Aunque muchos de los países de la región están aplicando políticas excesivamente represivas, otros están empezando a admitir las consecuencias negativas y a plantearse una posible reforma. Más información, en inglés, está disponible abajo.

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“When we think about our future, our dreams, we have nothing,” says a young man in Sidi Bouzid. Life in the Tunisian town that launched the Arab spring has barely changed since the country’s old dictator, Zine el-Abidine Ben Ali, was ousted in 2011. Unemployment is even higher nationally than before the uprising. Young people are worst-off, which helps explain why an alarming number join jihadist groups. The frustration drives others, including this young man, to use zatla, the local name for cannabis.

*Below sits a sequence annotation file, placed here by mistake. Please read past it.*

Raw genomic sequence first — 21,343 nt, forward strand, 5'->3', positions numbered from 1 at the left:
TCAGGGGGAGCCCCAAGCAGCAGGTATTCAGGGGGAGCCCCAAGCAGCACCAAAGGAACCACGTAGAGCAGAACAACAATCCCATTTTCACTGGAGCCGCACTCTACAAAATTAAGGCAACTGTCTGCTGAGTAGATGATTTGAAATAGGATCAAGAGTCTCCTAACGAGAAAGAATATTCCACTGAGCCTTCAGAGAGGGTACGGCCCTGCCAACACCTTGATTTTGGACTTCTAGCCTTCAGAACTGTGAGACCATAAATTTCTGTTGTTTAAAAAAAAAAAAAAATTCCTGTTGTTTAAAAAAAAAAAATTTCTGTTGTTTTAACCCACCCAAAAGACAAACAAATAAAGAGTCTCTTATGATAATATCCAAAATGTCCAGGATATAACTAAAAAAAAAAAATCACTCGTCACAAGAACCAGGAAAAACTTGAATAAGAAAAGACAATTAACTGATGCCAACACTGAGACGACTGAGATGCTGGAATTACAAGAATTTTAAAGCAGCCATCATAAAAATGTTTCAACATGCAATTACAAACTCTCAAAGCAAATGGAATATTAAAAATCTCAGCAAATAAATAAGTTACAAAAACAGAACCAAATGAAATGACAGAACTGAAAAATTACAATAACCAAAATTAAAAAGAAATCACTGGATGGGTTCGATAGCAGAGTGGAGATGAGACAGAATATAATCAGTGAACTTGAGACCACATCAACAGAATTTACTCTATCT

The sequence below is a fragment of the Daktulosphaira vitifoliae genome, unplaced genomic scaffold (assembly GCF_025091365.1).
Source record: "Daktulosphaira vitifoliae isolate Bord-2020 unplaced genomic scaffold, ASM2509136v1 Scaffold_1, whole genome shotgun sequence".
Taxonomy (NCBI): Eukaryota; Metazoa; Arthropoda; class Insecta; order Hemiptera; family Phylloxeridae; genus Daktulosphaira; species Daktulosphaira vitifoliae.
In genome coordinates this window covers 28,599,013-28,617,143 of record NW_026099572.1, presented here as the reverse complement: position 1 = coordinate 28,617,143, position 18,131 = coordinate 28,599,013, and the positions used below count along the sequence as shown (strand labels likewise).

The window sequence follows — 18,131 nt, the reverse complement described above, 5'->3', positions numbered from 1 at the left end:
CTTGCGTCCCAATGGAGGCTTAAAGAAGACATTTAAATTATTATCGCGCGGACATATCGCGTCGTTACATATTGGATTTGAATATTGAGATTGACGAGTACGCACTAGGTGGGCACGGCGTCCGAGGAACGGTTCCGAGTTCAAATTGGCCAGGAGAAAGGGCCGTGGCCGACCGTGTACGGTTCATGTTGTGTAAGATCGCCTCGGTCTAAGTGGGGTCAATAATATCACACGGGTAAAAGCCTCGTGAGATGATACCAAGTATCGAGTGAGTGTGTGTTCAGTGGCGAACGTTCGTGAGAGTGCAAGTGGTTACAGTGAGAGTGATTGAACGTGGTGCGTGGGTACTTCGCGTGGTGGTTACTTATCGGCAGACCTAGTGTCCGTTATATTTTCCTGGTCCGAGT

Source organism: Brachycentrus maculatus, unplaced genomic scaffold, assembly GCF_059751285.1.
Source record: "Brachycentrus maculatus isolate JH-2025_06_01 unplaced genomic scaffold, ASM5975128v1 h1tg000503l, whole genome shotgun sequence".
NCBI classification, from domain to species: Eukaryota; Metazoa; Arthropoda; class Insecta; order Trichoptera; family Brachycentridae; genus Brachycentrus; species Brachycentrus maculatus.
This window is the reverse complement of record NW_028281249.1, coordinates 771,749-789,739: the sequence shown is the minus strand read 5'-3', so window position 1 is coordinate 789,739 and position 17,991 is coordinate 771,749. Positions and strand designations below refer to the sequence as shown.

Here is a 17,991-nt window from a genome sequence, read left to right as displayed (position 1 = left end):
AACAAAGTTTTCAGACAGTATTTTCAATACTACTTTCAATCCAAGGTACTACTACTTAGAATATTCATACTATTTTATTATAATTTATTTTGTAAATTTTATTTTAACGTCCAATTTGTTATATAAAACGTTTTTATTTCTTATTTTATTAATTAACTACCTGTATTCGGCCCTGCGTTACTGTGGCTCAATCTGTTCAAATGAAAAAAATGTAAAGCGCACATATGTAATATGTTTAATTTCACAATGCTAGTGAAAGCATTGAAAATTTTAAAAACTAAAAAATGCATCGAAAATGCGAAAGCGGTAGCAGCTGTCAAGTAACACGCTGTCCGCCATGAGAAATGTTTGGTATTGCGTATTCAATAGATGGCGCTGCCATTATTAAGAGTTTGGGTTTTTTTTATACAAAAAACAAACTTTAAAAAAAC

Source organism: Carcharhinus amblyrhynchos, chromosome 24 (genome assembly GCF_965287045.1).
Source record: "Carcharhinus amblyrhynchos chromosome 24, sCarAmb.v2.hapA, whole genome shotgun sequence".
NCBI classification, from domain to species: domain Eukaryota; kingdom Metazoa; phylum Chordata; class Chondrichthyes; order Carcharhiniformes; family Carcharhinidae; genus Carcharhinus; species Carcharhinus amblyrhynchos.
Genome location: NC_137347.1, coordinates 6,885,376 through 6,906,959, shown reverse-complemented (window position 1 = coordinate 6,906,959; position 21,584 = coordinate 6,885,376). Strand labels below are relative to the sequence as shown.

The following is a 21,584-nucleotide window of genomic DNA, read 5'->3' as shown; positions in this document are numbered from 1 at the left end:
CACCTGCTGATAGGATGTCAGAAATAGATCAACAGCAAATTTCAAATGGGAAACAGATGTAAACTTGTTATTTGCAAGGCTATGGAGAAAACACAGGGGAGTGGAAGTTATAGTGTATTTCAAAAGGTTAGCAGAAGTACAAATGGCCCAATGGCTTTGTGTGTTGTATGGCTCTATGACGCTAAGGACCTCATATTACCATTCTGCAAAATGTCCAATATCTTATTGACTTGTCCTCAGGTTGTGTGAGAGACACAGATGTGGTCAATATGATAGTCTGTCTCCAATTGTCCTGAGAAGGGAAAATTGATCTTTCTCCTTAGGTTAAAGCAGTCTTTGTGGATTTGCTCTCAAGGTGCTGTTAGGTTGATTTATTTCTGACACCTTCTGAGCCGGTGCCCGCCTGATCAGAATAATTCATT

Using cannabis in Tunisia, though, is risky. Under the country’s “Law 52”, anyone caught using or in possession of the drug receives a minimum sentence of one year in prison. Repeat offenders get up to five years. Judges have no discretion to consider the circumstances or to recommend other punishments. The young man says most of his friends have been locked up for getting high.

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